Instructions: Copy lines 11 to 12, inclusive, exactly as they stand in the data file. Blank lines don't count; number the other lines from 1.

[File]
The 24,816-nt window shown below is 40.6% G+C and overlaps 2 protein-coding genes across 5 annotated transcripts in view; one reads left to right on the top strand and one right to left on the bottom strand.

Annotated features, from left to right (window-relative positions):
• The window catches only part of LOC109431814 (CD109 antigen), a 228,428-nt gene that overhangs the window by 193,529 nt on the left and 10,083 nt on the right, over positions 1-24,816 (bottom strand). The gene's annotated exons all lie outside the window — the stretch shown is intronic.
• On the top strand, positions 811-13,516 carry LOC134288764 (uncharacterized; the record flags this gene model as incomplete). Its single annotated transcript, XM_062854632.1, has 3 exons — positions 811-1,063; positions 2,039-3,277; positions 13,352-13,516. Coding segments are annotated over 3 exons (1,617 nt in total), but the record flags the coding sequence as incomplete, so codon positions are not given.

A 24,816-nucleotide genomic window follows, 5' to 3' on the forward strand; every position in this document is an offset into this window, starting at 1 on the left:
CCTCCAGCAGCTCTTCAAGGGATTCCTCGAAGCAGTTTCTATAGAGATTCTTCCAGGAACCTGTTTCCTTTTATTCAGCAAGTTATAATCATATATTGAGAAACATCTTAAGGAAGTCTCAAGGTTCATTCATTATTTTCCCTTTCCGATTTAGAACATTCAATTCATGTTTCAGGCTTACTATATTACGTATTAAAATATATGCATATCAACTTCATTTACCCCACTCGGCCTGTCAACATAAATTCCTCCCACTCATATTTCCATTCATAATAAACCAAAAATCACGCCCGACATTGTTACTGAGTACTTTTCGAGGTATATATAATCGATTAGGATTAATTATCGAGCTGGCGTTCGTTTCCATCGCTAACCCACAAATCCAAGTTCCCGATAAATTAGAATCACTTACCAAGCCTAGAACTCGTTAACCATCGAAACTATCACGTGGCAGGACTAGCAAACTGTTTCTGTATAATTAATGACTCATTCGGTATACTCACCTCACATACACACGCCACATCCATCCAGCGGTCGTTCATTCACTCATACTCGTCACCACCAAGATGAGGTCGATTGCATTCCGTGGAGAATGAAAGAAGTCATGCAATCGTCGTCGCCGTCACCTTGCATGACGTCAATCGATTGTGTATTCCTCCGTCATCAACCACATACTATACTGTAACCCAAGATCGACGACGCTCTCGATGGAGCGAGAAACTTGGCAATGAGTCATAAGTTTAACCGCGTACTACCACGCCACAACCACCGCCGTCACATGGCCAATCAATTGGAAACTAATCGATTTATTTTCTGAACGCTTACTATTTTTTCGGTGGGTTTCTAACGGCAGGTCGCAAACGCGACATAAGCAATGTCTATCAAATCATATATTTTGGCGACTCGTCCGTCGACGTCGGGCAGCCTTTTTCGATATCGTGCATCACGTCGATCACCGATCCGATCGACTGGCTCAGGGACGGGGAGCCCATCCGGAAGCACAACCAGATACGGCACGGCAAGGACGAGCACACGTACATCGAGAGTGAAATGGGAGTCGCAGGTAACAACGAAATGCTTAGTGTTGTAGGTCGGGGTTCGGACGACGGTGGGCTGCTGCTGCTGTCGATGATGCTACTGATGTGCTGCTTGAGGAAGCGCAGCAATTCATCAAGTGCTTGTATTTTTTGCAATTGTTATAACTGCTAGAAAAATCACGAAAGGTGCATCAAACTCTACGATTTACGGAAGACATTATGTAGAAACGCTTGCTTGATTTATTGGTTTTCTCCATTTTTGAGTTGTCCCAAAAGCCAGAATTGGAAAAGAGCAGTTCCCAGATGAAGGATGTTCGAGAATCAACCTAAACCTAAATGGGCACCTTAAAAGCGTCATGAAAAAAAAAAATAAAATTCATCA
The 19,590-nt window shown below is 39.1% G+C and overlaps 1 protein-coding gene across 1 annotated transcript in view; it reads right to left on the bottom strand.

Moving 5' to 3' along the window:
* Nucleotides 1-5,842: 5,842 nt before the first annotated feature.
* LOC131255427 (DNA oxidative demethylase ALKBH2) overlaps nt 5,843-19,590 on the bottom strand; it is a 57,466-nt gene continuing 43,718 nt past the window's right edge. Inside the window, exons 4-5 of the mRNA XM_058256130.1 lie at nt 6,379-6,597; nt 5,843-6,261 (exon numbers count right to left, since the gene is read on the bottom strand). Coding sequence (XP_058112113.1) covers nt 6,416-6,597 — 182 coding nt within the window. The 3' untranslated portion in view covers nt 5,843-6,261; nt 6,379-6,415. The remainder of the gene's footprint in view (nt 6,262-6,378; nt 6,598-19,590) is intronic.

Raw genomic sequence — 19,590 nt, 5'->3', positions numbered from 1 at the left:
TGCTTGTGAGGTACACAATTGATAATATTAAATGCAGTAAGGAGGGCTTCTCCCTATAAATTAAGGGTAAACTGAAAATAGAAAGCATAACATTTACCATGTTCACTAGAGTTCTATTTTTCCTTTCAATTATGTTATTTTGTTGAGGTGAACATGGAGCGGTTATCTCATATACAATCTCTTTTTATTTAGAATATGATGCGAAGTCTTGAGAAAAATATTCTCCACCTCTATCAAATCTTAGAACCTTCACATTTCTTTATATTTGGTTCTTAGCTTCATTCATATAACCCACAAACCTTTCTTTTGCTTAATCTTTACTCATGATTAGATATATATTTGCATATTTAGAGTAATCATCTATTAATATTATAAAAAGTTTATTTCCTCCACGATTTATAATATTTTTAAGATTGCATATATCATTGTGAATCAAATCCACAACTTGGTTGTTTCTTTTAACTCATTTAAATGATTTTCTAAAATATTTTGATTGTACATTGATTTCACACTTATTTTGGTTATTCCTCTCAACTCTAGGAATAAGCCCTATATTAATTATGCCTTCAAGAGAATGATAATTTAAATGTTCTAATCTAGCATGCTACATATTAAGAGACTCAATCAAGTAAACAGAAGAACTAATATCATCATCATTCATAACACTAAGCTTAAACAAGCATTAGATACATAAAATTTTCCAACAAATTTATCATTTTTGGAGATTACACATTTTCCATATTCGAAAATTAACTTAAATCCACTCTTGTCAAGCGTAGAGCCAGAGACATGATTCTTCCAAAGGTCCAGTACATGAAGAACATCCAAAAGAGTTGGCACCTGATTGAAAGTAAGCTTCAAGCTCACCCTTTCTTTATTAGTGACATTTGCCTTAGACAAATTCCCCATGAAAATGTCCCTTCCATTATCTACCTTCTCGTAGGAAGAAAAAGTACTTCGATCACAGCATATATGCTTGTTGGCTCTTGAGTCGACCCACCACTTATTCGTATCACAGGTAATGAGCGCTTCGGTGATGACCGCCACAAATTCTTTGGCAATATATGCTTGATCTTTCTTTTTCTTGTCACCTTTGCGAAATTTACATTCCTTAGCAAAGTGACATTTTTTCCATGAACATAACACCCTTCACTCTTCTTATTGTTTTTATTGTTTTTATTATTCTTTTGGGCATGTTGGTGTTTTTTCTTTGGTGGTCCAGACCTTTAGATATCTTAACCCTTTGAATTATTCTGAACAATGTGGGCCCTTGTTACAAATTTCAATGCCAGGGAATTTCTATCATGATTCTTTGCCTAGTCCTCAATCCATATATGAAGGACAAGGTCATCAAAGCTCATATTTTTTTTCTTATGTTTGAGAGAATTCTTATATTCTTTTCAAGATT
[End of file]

Raw genomic sequence — 19,590 nt, 5'->3', positions numbered from 1 at the left:
TGCTTGTGAGGTACACAATTGATAATATTAAATGCAGTAAGGAGGGCTTCTCCCTATAAATTAAGGGTAAACTGAAAATAGAAAGCATAACATTTACCATGTTCACTAGAGTTCTATTTTTCCTTTCAATTATGTTATTTTGTTGAGGTGAACATGGAGCGGTTATCTCATATACAATCTCTTTTTATTTAGAATATGATGCGAAGTCTTGAGAAAAATATTCTCCACCTCTATCAAATCTTAGAACCTTCACATTTCTTTATATTTGGTTCTTAGCTTCATTCATATAACCCACAAACCTTTCTTTTGCTTAATCTTTACTCATGATTAGATATATATTTGCATATTTAGAGTAATCATCTATTAATATTATAAAAAGTTTATTTCCTCCACGATTTATAATATTTTTAAGATTGCATATATCATTGTGAATCAAATCCACAACTTGGTTGTTTCTTTTAACTCATTTAAATGATTTTCTAAAATATTTTGATTGTACATTGATTTCACACTTATTTTGGTTATTCCTCTCAACTCTAGGAATAAGCCCTATATTAATTATGCCTTCAAGAGAATGATAATTTAAATGTTCTAATCTAGCATGCTACATATTAAGAGACTCAATCAAGTAAACAGAAGAACTAATATCATCATCATTCATAACACTAAGCTTAAACAAGCATTAGATACATAAAATTTTCCAACAAATTTATCATTTTTGGAGATTACACATTTTCCATATTCGAAAATTAACTTAAATCCACTCTTGTCAAGCGTAGAGCCAGAGACATGATTCTTCCAAAGGTCCAGTACATGAAGAACATCCAAAAGAGTTGGCACCTGATTGAAAGTAAGCTTCAAGCTCACCCTTTCTTTATTAGTGACATTTGCCTTAGACAAATTCCCCATGAAAATGTCCCTTCCATTATCTACCTTCTCGTAGGAAGAAAAAGTACTTCGATCACAGCATATATGCTTGTTGGCTCTTGAGTCGACCCACCACTTATTCGTATCACAGGTAATGAGCGCTTCGGTGATGACCGCCACAAATTCTTTGGCAATATATGCTTGATCTTTCTTTTTCTTGTCACCTTTGCGAAATTTACATTCCTTAGCAAAGTGACATTTTTTCCATGAACATAACACCCTTCACTCTTCTTATTGTTTTTATTGTTTTTATTATTCTTTTGGGCATGTTGGTGTTTTTTCTTTGGTGGTCCAGACCTTTAGATATCTTAACCCTTTGAATTATTCTGAACAATGTGGGCCCTTGTTACAAATTTCAATGCCAGGGAATTTCTATCATGATTCTTTGCCTAGTCCTCAATCCATATATGAAGGACAAGGTCATCAAAGCTCATATTTTTTTTCTTATGTTTGAGAGAATTCTTATATTCTTTTCAAGATT